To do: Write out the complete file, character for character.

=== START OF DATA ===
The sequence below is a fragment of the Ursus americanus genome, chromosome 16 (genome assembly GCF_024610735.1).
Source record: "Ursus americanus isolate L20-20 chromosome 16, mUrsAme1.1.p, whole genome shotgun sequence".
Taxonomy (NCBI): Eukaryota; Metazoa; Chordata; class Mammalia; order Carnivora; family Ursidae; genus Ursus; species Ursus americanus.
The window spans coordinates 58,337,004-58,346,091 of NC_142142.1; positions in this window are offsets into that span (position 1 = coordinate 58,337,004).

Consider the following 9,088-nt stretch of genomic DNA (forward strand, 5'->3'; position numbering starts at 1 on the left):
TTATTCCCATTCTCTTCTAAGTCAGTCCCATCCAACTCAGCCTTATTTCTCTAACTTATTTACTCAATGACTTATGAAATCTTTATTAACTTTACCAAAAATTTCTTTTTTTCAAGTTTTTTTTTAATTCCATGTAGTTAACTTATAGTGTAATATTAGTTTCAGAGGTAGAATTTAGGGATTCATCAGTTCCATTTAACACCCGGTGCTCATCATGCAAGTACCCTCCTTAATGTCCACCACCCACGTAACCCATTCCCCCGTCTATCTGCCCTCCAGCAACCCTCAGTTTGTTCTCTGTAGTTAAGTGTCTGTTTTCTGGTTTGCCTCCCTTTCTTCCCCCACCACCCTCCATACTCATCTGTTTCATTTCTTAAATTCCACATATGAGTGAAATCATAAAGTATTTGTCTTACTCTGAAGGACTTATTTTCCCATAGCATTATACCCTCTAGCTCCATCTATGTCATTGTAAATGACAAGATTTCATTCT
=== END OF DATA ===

The sequence below is a fragment of the Ursus americanus genome, chromosome 16 (genome assembly GCF_024610735.1).
Source record: "Ursus americanus isolate L20-20 chromosome 16, mUrsAme1.1.p, whole genome shotgun sequence".
Taxonomy (NCBI): Eukaryota; Metazoa; Chordata; class Mammalia; order Carnivora; family Ursidae; genus Ursus; species Ursus americanus.
The window spans coordinates 58,337,004-58,346,091 of NC_142142.1; positions in this window are offsets into that span (position 1 = coordinate 58,337,004).

Consider the following 9,088-nt stretch of genomic DNA (forward strand, 5'->3'; position numbering starts at 1 on the left):
TTATTCCCATTCTCTTCTAAGTCAGTCCCATCCAACTCAGCCTTATTTCTCTAACTTATTTACTCAATGACTTATGAAATCTTTATTAACTTTACCAAAAATTTCTTTTTTTCAAGTTTTTTTTTAATTCCATGTAGTTAACTTATAGTGTAATATTAGTTTCAGAGGTAGAATTTAGGGATTCATCAGTTCCATTTAACACCCGGTGCTCATCATGCAAGTACCCTCCTTAATGTCCACCACCCACGTAACCCATTCCCCCGTCTATCTGCCCTCCAGCAACCCTCAGTTTGTTCTCTGTAGTTAAGTGTCTGTTTTCTGGTTTGCCTCCCTTTCTTCCCCCACCACCCTCCATACTCATCTGTTTCATTTCTTAAATTCCACATATGAGTGAAATCATAAAGTATTTGTCTTACTCTGAAGGACTTATTTTCCCATAGCATTATACCCTCTAGCTCCATCTATGTCATTGTAAATGACAAGATTTCATTCT